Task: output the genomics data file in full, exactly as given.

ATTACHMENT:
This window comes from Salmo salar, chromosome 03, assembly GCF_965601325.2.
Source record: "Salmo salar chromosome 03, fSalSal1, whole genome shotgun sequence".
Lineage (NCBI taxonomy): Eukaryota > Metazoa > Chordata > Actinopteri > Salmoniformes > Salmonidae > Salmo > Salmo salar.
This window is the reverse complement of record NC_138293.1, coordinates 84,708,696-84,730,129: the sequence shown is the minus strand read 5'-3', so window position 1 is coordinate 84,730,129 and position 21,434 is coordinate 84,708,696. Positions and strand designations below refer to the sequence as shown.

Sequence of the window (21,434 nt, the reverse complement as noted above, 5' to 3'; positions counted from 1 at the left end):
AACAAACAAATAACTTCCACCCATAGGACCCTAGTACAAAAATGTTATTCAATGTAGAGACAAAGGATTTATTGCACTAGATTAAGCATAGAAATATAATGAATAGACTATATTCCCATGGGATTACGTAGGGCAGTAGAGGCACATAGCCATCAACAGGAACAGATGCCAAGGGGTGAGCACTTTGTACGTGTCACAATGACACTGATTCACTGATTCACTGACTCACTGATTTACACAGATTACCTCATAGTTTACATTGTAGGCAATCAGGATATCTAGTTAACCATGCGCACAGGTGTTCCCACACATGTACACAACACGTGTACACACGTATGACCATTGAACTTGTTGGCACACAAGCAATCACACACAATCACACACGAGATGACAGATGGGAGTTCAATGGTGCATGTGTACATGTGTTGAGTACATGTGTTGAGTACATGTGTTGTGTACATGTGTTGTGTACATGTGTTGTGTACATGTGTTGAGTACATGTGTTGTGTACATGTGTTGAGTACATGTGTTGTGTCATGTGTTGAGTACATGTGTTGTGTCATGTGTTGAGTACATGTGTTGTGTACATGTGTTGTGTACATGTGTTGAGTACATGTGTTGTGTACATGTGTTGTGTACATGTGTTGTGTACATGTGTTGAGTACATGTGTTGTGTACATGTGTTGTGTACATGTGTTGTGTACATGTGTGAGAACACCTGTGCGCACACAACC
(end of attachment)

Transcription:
This window comes from Salmo salar, chromosome 03, assembly GCF_965601325.2.
Source record: "Salmo salar chromosome 03, fSalSal1, whole genome shotgun sequence".
Lineage (NCBI taxonomy): Eukaryota > Metazoa > Chordata > Actinopteri > Salmoniformes > Salmonidae > Salmo > Salmo salar.
This window is the reverse complement of record NC_138293.1, coordinates 84,708,696-84,730,129: the sequence shown is the minus strand read 5'-3', so window position 1 is coordinate 84,730,129 and position 21,434 is coordinate 84,708,696. Positions and strand designations below refer to the sequence as shown.

Sequence of the window (21,434 nt, the reverse complement as noted above, 5' to 3'; positions counted from 1 at the left end):
AACAAACAAATAACTTCCACCCATAGGACCCTAGTACAAAAATGTTATTCAATGTAGAGACAAAGGATTTATTGCACTAGATTAAGCATAGAAATATAATGAATAGACTATATTCCCATGGGATTACGTAGGGCAGTAGAGGCACATAGCCATCAACAGGAACAGATGCCAAGGGGTGAGCACTTTGTACGTGTCACAATGACACTGATTCACTGATTCACTGACTCACTGATTTACACAGATTACCTCATAGTTTACATTGTAGGCAATCAGGATATCTAGTTAACCATGCGCACAGGTGTTCCCACACATGTACACAACACGTGTACACACGTATGACCATTGAACTTGTTGGCACACAAGCAATCACACACAATCACACACGAGATGACAGATGGGAGTTCAATGGTGCATGTGTACATGTGTTGAGTACATGTGTTGAGTACATGTGTTGTGTACATGTGTTGTGTACATGTGTTGTGTACATGTGTTGAGTACATGTGTTGTGTACATGTGTTGAGTACATGTGTTGTGTCATGTGTTGAGTACATGTGTTGTGTCATGTGTTGAGTACATGTGTTGTGTACATGTGTTGTGTACATGTGTTGAGTACATGTGTTGTGTACATGTGTTGTGTACATGTGTTGTGTACATGTGTTGAGTACATGTGTTGTGTACATGTGTTGTGTACATGTGTTGTGTACATGTGTGAGAACACCTGTGCGCACACAACC